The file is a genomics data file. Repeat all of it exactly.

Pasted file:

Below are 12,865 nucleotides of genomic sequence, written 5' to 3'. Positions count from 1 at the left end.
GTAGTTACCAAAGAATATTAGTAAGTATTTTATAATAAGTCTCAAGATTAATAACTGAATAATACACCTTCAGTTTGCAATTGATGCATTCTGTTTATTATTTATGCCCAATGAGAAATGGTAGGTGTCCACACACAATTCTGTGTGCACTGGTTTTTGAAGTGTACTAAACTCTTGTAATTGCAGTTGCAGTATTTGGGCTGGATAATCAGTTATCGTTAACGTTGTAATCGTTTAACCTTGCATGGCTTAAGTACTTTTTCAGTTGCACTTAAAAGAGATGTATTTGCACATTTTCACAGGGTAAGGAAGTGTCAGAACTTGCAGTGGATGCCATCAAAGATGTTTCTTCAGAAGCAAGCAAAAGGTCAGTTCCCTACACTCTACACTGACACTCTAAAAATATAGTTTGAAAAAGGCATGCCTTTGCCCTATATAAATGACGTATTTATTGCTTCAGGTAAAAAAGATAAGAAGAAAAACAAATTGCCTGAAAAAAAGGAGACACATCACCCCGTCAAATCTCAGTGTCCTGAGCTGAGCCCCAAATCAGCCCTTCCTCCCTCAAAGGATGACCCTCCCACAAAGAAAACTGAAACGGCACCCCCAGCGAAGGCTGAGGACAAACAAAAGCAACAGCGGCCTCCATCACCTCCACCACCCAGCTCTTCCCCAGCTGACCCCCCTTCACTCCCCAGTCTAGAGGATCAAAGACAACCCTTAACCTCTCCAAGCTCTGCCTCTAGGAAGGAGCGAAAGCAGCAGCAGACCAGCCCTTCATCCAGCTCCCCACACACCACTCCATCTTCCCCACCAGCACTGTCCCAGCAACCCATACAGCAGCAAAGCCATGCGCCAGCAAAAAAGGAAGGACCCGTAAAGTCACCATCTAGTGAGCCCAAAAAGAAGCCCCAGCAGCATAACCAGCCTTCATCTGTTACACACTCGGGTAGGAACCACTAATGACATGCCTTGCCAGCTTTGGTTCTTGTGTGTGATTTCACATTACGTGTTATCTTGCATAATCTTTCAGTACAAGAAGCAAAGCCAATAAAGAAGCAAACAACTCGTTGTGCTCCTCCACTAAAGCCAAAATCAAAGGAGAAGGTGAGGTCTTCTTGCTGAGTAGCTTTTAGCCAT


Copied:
Below are 12,865 nucleotides of genomic sequence, written 5' to 3'. Positions count from 1 at the left end.
GTAGTTACCAAAGAATATTAGTAAGTATTTTATAATAAGTCTCAAGATTAATAACTGAATAATACACCTTCAGTTTGCAATTGATGCATTCTGTTTATTATTTATGCCCAATGAGAAATGGTAGGTGTCCACACACAATTCTGTGTGCACTGGTTTTTGAAGTGTACTAAACTCTTGTAATTGCAGTTGCAGTATTTGGGCTGGATAATCAGTTATCGTTAACGTTGTAATCGTTTAACCTTGCATGGCTTAAGTACTTTTTCAGTTGCACTTAAAAGAGATGTATTTGCACATTTTCACAGGGTAAGGAAGTGTCAGAACTTGCAGTGGATGCCATCAAAGATGTTTCTTCAGAAGCAAGCAAAAGGTCAGTTCCCTACACTCTACACTGACACTCTAAAAATATAGTTTGAAAAAGGCATGCCTTTGCCCTATATAAATGACGTATTTATTGCTTCAGGTAAAAAAGATAAGAAGAAAAACAAATTGCCTGAAAAAAAGGAGACACATCACCCCGTCAAATCTCAGTGTCCTGAGCTGAGCCCCAAATCAGCCCTTCCTCCCTCAAAGGATGACCCTCCCACAAAGAAAACTGAAACGGCACCCCCAGCGAAGGCTGAGGACAAACAAAAGCAACAGCGGCCTCCATCACCTCCACCACCCAGCTCTTCCCCAGCTGACCCCCCTTCACTCCCCAGTCTAGAGGATCAAAGACAACCCTTAACCTCTCCAAGCTCTGCCTCTAGGAAGGAGCGAAAGCAGCAGCAGACCAGCCCTTCATCCAGCTCCCCACACACCACTCCATCTTCCCCACCAGCACTGTCCCAGCAACCCATACAGCAGCAAAGCCATGCGCCAGCAAAAAAGGAAGGACCCGTAAAGTCACCATCTAGTGAGCCCAAAAAGAAGCCCCAGCAGCATAACCAGCCTTCATCTGTTACACACTCGGGTAGGAACCACTAATGACATGCCTTGCCAGCTTTGGTTCTTGTGTGTGATTTCACATTACGTGTTATCTTGCATAATCTTTCAGTACAAGAAGCAAAGCCAATAAAGAAGCAAACAACTCGTTGTGCTCCTCCACTAAAGCCAAAATCAAAGGAGAAGGTGAGGTCTTCTTGCTGAGTAGCTTTTAGCCAT